Monday, 12 October 2015

Kyrgyzstan: beyond democratic elections

Published in Analytical Articles

By Erica Marat

October 12th, 2015, The CACI Analyst

On October 4, Kyrgyzstan held parliamentary elections marked by significant improvements in the country’s democratic development.  The elections have demonstrated the viability of Kyrgyzstan’s 2010 constitution, which delegates more powers to the parliament and aims to prevent the emergence of autocratic political center. Fourteen political parties competed, and six were able to pass the national and regional thresholds to win seats.

BACKGROUND: Despite earlier predictions of a landslide, the pro-presidential Social Democratic Party of Kyrgyzstan (SDPK) likely will only have 38 seats out of the total 120. This came as great disappointment to the president’s supporters, but also demonstrated that the president was unable to gain wide support despite his overwhelming influence over state media and the public sector. Along with SDPK, the new parliament includes the “Respublika-Ata-Jurt” block and the “Kyrgyzstan,” “Onuguu,” “Birbol,” and “Ata-Meken” parties. Four out of the five parties in the 2011-2015 parliament secured representation. “Ar-Namys”, a party that has suffered internal splits, was unable to pass the national threshold.  To earn representation the parties had to overcome two thresholds: 7% nation-wide and at least 0.7% in each of the seven regions. A total of 51% of the population cast votes.

The elections were highly competitive with political parties fighting for each vote across the country. Campaigning included large events featuring pop stars and small meetings in remote villages. Parties spent profusely on advertising on TV, print media, billboards and flyers. The elections were the most expensive to date. According to Tazabek newspaper, the average cost of each seat in the parliament amounted to over five million soms (roughly $72,000), with Onuguu, which gained about nine seats, spending the most – over nine million soms per seat (roughly $129,500). The SDPK reportedly spent about half that per candidate, enjoying more favorable and frequent coverage on state media. Most parties raised funds through contributions from their richest members.  

The elections were not without controversy. The government required voters to submit biometric data before they were allowed to cast their votes. The decision was explained as being in line with government efforts to create a verifiable database of voters and reduce fraud during elections.  But only a little over a year’s time was allocated for collection of biometric data inside the country, while hundreds of thousands of Kyrgyz labor migrants residing primarily in Russia, Kazakhstan, and the United States were deprived of the opportunity to submit their data. As a result, the number of migrants who voted in this election declined from already low rates. The government also failed to explain whether biometric data would be used for any purposes other than elections.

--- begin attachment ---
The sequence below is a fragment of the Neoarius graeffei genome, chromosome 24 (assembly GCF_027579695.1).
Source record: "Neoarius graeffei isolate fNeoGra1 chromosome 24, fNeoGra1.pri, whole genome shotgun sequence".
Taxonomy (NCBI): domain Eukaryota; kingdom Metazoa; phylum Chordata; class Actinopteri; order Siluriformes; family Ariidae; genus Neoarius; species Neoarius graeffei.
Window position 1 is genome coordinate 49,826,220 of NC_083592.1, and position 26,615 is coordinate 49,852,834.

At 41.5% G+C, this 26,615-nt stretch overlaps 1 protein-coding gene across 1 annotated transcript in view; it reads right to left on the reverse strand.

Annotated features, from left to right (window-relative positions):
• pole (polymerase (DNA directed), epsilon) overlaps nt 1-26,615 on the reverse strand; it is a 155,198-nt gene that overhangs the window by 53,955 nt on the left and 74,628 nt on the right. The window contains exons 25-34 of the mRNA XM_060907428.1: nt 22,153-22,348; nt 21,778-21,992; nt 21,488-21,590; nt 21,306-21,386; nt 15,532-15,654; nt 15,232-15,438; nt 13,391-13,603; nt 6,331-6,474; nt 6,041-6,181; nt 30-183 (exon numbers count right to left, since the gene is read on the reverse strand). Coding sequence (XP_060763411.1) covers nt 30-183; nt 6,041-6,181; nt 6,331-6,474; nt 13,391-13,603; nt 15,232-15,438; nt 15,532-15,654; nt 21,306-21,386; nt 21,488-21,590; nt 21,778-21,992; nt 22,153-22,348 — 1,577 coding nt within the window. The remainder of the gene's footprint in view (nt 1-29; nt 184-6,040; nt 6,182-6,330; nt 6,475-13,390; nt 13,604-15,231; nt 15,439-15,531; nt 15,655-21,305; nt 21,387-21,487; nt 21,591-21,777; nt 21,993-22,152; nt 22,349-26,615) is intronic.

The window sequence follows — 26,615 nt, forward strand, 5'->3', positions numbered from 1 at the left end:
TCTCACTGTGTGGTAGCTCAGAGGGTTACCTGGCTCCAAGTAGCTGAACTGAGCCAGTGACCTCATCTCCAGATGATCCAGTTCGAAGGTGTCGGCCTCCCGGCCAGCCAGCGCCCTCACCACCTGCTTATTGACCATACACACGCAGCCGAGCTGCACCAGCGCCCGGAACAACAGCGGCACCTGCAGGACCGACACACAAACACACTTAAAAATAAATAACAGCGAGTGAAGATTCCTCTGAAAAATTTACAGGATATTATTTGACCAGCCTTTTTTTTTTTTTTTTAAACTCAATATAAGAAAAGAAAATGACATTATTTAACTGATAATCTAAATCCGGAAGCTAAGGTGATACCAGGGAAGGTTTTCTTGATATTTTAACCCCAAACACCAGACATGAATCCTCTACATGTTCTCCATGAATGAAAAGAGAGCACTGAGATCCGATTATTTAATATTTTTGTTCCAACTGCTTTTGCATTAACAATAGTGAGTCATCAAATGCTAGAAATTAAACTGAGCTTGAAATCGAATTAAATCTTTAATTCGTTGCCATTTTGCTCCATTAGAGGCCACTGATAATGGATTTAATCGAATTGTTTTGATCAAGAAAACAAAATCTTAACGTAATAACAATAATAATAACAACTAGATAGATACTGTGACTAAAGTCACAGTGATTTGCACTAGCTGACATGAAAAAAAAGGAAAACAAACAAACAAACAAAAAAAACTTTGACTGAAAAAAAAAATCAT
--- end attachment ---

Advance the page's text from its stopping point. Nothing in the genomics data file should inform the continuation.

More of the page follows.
Nevertheless, there were cases of fraud reported on election day. They included allegations of manipulating electronic ballots, as well as busing and bribing voters. Furthermore, civil society groups reported cases in which the Central Elections Commission has abused its powers. For instance, without conducting an investigation or securing a court decision, the CEC disqualified the leader Kamchybek Tashiev of the opposition Ata-Jurt party from the elections after he allegedly struck a member of the Onuguu party.

Yet, despite multiple incidents of election fraud at voting booths and the controversial collection of biometric data, the election still marked progress towards greater transparency and accountability among political parties. The government actively tried to eliminate fraud, while parties reported their campaign spending. Televised debates featured representatives of competing parties who sought to distinguish themselves with creative policy solutions to pressing issues. Unlike in 2010, when parties tried to populate the top of their lists with their richest members, this time around most parties tried to include individuals with positive images and national reputations. As a result, the new parliament will include a greater number of powerful individuals better able to articulate their respective parties’ agendas. Greater professionalism in the parliament should, in turn, boost the quality of political debates.

Unfortunately, the new parliament will not meet the legally required quotas for women and ethnic minorities, specified at 30% each. While it is difficult to estimate the share of ethnic minorities just based on MPs’ last names, there will be 28 women MPs, making up just 22% of the parliament. Yet, this is an improvement from the last election, when only 17% of MPs were women. The qualifications and professionalism of the female MPs this year is significantly higher. Some prominent female MPs include Ainuru Altynbayeva from SDPK and Choldon Jakupova from Birbol. Altynbayeva is well known for her previous work, while an MP from Ata-Meken, to criminalize the practice of bride kidnapping, while Jakupova is a renowned NGO activist specializing in political development.